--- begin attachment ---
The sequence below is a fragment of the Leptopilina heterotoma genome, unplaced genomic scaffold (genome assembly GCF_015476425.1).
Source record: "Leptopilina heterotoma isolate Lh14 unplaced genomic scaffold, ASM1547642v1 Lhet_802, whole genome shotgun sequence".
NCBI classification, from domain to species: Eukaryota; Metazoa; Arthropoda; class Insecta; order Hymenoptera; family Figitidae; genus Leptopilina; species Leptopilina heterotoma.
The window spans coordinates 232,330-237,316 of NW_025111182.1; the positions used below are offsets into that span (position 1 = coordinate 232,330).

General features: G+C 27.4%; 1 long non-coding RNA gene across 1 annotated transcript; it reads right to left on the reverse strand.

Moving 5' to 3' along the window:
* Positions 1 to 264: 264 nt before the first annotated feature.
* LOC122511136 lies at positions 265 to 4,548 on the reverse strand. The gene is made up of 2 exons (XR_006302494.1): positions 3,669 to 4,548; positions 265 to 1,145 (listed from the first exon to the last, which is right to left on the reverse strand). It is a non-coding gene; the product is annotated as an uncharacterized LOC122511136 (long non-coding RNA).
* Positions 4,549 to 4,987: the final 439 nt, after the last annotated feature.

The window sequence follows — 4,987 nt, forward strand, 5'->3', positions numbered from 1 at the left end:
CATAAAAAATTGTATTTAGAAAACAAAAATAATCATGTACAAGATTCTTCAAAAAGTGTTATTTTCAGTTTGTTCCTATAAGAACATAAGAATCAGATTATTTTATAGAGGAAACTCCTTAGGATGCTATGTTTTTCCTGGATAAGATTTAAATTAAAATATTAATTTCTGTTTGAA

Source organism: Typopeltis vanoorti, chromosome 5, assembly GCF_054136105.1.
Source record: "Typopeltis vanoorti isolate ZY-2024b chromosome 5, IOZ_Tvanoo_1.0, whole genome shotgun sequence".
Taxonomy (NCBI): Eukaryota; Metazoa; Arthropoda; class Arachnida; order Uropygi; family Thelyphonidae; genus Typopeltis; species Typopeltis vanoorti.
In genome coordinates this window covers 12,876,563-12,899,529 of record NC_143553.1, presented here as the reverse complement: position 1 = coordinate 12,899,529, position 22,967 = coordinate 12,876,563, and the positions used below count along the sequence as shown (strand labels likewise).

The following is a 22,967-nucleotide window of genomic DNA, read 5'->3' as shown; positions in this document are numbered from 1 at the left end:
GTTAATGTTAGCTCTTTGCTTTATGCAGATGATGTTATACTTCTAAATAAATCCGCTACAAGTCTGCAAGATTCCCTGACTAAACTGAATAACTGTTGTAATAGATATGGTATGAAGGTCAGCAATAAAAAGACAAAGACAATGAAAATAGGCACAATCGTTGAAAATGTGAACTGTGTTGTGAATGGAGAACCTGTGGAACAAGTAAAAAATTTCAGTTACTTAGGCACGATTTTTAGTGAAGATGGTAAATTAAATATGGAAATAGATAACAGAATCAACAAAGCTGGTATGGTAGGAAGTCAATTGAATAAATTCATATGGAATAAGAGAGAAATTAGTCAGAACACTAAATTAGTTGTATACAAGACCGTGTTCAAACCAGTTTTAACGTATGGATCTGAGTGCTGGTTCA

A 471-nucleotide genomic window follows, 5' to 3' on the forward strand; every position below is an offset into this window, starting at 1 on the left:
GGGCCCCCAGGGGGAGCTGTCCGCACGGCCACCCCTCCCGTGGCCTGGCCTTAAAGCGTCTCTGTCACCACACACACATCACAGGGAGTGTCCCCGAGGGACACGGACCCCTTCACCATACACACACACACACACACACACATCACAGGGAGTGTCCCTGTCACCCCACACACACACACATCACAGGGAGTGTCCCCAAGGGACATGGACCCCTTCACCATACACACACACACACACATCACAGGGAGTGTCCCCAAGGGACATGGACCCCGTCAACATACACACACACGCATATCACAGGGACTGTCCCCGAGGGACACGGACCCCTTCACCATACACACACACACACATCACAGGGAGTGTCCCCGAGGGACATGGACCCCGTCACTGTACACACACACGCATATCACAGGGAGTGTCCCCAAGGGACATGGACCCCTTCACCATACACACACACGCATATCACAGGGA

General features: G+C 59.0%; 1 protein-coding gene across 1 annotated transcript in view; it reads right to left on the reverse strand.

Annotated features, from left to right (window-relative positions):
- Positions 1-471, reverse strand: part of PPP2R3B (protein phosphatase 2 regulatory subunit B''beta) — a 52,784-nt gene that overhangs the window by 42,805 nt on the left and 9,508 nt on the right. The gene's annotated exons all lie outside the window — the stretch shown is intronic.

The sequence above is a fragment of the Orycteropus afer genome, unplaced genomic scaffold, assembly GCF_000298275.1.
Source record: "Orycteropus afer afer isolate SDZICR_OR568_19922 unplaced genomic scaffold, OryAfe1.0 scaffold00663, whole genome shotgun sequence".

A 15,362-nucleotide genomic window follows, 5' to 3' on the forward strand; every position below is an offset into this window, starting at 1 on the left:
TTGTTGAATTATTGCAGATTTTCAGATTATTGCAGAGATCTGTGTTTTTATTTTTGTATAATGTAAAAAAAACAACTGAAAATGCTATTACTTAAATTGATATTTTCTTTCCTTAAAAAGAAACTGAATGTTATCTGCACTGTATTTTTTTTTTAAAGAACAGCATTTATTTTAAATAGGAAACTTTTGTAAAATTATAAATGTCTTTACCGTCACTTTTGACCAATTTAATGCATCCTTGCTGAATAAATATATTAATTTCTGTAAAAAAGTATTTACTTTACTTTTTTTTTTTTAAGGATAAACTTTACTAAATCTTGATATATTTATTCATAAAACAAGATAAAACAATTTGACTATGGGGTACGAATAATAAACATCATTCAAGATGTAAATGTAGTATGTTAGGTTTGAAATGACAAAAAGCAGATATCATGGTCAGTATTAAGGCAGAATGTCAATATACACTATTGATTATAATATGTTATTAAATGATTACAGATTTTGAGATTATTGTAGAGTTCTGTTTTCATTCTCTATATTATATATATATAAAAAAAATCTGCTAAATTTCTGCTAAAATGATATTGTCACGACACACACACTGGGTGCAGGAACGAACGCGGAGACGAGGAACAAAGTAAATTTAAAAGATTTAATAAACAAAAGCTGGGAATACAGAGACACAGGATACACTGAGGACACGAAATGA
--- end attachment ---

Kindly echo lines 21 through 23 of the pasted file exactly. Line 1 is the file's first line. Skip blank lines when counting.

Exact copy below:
Annotated features, from left to right (window-relative positions):
- Positions 1-471, reverse strand: part of PPP2R3B (protein phosphatase 2 regulatory subunit B''beta) — a 52,784-nt gene that overhangs the window by 42,805 nt on the left and 9,508 nt on the right. The gene's annotated exons all lie outside the window — the stretch shown is intronic.

The sequence above is a fragment of the Orycteropus afer genome, unplaced genomic scaffold, assembly GCF_000298275.1.